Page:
MV: Read, read and read. Read in Slovak, mainly contemporary Slovak fiction, because it reflects the contemporary situation of the Slovak language. Different authors use the language differently, and this is what will come in handy one day. I remember my professor Anton Vantuch advising me to read foreign literature ten minutes a day, for example, in the morning, before I start doing anything else. “If you do this regularly all the year, you will see results,” he said. And it was true. I got used to it, and it helped me not only with Italian and French, but with Russian and English as well. This way you pick up a language easily, without making much effort. It is said that Schliemann learnt Russian reading Russian fairy tales before discovering Troy.

 

PP: What does the relationship between publishers and translators look like?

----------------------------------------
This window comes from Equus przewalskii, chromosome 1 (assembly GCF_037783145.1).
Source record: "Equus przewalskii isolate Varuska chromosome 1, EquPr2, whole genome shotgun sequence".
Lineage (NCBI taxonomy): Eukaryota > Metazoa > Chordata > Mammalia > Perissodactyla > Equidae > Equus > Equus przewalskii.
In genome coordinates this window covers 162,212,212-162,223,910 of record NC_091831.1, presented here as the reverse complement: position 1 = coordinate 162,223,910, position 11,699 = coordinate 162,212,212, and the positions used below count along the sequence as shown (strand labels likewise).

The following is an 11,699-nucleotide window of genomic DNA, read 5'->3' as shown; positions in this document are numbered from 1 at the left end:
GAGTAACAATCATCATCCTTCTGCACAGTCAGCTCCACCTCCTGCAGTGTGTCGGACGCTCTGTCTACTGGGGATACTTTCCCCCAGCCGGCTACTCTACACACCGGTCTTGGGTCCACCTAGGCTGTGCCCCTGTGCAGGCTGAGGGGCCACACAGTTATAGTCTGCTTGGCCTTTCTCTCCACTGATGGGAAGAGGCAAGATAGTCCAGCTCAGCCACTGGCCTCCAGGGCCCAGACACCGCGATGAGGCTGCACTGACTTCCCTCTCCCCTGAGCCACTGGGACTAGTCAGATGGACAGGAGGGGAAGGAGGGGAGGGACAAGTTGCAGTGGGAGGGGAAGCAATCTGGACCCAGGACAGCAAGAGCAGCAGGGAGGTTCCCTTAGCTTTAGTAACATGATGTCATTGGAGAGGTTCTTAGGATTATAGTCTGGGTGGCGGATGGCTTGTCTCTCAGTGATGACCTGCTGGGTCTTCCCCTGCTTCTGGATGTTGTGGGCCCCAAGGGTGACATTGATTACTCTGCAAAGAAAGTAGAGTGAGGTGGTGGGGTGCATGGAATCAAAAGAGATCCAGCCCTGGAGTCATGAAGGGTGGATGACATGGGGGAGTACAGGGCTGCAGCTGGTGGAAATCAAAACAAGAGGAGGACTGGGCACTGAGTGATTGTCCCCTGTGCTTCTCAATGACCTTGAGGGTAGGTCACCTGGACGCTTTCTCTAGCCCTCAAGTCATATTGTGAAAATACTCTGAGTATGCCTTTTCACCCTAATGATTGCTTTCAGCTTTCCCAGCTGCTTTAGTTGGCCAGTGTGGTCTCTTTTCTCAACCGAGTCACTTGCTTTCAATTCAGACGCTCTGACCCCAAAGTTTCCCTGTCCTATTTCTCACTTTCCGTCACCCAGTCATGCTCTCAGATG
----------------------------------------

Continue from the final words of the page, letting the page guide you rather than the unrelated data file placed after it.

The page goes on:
MV: The situation is different for a newcomer and for an experienced translator. If you are an experienced translator, you do not have to be afraid of not having a job because publishers tend to offer books to translate to you first. Since translators are familiar with the source literature and they know what is new and what is good, they often offer books worth translating to their favourite editor, or to the editor who might be interested in publishing the books. Each publisher has their own preferred style, and it is important to take this into consideration. It is impossible to offer everything to everybody. As for beginners, it is good to start with the Revue svetovej literatúry magazine, run by Jarka Samcová, which, fortunately, still exists. As a start point, it is not bad. In addition, publishers nowadays give opportunities also to young translators, which our generation does not consider very fortunate because it can negatively affect quality. Sometimes, due to a lack of time, two translators are asked to translate one book. It is not the best solution either, as their styles might be different. Another option is that an experienced translator puts in a good word for you. But do not hesitate to put in a good word for yourself either, perhaps even to send a specimen of your translation.